A number of original oils by the late George Israel are currently on show at The Petal Pusher in Kew. A private view will take place on Wednesday 19th October from 6.30 to 8.30.
All the artwork is for sale, most of it framed. This show offers a rare opportunity to view and purchase from a selection of George Israel’s prized work. Artists who value him as a teacher include Paul Wuensche and Julia Manning (see our recent review of Pine Feroda to find out more about her).
If you’re in the Kew Gardens or Richmond area, pop into the café for a browse and a cup of coffee, tea or glass of wine or beer. The Petal Pusher also serves delicious food and there’s a delicatessen and flower shop!
Opening hours are Mon – Sat: 8.30 am – 4.00 pm: The Petal Pusher, 235 Sandycombe Road, Kew, Richmond, Surrey, TW9 2EW. Opening times sometimes vary so please check before you plan your visit. You can call the café on + 44 (0)20 8287 1651.
ABOUT GEORGE ISRAEL:
Born in 1914 in Forest Gate, East London, George Israel was the youngest of four brothers. He had a natural gift for music and sang regularly in the synagogue choir. He also had an undeniable talent for art. “He was not very good at school, but he could draw” and this landed him a scholarship at West Ham Municipal College aged thirteen.
From 1934 to 1939 he attended the Royal Academy Schools, where he was awarded the RA Schools Landseer Award for Painting in 1937, and was runner up for the Arthur Hacker Portrait Prize in 1938.
In 1939 George joined the Glyndebourne chorus, later going on tour, which is how he met his future wife Ruth Parkin, a dancer in the same show.
In 1941 he joined ENSA and toured the country with a concert party. He was called up to the Royal Artillery in 1942, leaving after the end of the war, in 1946. Following a couple more years singing with the Glyndebourne chorus, which included performances at the first two Edinburgh festivals, George sought a more reliable career. He returned, quite literally, to his roots – as a child he had lived above the family’s fruit and vegetable shop – and working as a salesman in Covent Garden Market in 1950. The family moved from Chelsea to Barnes in South West London a few years later.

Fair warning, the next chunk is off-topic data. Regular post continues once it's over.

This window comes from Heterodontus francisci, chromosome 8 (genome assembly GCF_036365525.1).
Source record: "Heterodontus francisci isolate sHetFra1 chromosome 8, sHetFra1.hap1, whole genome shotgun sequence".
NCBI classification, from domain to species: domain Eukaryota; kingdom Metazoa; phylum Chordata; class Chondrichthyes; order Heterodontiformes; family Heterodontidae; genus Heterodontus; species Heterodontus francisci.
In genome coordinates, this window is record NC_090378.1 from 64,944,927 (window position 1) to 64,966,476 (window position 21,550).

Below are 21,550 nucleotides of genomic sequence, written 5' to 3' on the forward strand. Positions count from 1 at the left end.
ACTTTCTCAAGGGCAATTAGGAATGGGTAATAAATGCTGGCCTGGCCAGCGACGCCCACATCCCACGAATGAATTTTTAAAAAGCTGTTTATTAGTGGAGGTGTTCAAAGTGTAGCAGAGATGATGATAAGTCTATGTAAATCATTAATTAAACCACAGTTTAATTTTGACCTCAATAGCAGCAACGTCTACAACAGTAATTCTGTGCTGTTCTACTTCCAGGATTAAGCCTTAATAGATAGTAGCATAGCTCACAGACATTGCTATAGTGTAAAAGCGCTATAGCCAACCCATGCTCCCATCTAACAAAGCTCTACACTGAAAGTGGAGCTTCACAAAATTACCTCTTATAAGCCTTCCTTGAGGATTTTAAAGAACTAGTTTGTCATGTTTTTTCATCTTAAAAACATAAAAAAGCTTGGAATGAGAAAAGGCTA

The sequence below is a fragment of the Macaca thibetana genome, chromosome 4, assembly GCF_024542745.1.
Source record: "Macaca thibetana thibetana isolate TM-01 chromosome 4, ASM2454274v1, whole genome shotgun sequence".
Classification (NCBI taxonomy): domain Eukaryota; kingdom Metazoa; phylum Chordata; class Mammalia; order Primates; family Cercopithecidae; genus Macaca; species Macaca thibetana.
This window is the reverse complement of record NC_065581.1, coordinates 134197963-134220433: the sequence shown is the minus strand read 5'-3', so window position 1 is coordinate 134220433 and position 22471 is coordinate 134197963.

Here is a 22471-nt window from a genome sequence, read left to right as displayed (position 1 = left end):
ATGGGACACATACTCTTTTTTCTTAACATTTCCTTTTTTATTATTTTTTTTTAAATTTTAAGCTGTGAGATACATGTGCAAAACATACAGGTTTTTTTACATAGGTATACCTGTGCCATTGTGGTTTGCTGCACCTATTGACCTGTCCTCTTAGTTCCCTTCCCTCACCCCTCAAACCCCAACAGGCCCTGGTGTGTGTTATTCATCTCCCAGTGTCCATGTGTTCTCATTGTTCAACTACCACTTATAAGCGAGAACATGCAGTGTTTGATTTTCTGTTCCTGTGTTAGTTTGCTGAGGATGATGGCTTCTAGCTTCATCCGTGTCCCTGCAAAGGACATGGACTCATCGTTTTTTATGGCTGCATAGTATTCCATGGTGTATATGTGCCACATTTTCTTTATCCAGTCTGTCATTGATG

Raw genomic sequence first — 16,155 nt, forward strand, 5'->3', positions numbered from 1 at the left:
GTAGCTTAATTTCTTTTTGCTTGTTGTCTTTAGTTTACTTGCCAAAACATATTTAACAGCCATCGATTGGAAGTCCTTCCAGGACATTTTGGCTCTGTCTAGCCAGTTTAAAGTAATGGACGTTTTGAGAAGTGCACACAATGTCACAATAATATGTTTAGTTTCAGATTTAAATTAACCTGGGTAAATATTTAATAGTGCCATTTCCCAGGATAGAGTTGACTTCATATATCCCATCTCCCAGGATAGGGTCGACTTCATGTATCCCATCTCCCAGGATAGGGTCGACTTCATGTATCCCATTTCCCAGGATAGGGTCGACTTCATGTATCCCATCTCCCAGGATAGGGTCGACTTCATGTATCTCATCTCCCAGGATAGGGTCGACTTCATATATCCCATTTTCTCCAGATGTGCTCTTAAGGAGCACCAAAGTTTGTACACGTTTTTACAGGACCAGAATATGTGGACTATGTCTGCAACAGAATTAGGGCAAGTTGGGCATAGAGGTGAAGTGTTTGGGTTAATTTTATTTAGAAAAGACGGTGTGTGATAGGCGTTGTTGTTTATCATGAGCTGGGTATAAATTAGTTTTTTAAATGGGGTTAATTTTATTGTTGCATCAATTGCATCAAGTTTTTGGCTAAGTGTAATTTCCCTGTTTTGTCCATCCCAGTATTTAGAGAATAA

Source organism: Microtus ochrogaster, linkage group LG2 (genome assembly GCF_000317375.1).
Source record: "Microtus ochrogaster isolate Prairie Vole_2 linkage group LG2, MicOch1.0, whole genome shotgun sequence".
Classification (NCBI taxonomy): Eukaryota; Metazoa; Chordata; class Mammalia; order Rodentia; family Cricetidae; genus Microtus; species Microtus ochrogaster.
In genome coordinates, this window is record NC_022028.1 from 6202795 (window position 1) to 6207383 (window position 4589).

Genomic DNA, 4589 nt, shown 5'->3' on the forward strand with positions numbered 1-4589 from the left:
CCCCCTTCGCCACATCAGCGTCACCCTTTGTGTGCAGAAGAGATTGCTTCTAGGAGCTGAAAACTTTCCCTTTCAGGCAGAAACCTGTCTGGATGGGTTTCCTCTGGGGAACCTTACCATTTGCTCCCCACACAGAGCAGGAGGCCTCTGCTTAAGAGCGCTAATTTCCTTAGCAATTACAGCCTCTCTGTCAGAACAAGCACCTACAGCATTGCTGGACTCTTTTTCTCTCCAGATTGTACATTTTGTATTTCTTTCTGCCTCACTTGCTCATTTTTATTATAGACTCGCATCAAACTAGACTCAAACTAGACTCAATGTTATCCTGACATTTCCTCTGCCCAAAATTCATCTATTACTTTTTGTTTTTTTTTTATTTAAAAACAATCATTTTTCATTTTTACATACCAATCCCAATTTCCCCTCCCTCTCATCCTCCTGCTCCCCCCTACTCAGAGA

George progressed to shop manager, at Brentford Market, but this ended abruptly in the mid sixties, when he sided with the workers in a dispute with management, and was sacked. During his time in the markets he continued to sing in public. He also ran various opera groups including Marks & Spencer’s.
He painted throughout his life and this included numerous portraits (many as commissions) including actors Joseph O’Conor and Llewellyn Rees, a high court judge and various Chelsea pensioners. He also painted copies of portraits including Rembrandt, Lord Raglan (at The Raglan Hotel, Muswell Hill), Churchill and Lady Astor, which used to hang at now defunct Astor Hotel in Plymouth in its heyday, where other commissioned work of his also used to be on show.
George illustrated various composers in Biro for Discovering Classical Music by Ian Christians, 1991.
George worked in adult education after leaving the markets, teaching from home, and running a number of council classes in the Wimbledon area which included Painting & Drawing. He also did painting demonstrations for Rowneys. He continued to teach at home until his early eighties.
After his wife’s death in 1995 he was persuaded to join classes at the Royal Academy and Richmond Adult Community College, where he stayed until shortly before he died in 2004.
GEORGE ISRAEL EXHIBITIONS:
Annual exhibitions at home in the Seventies and Eighties
1971 Camel Art Studio, Wadebridge
1989/90 Kingston Hill Gallery
1994/95 Trinity Art Gallery, Arundel
2000 Richmond Adult Community College
2003 Penny School Gallery, Kingston
2005-7 New Grafton Gallery, Barnes
2006 Cedar House Gallery, Ripley
2006/07 Woodhay Picture Gallery, Newberry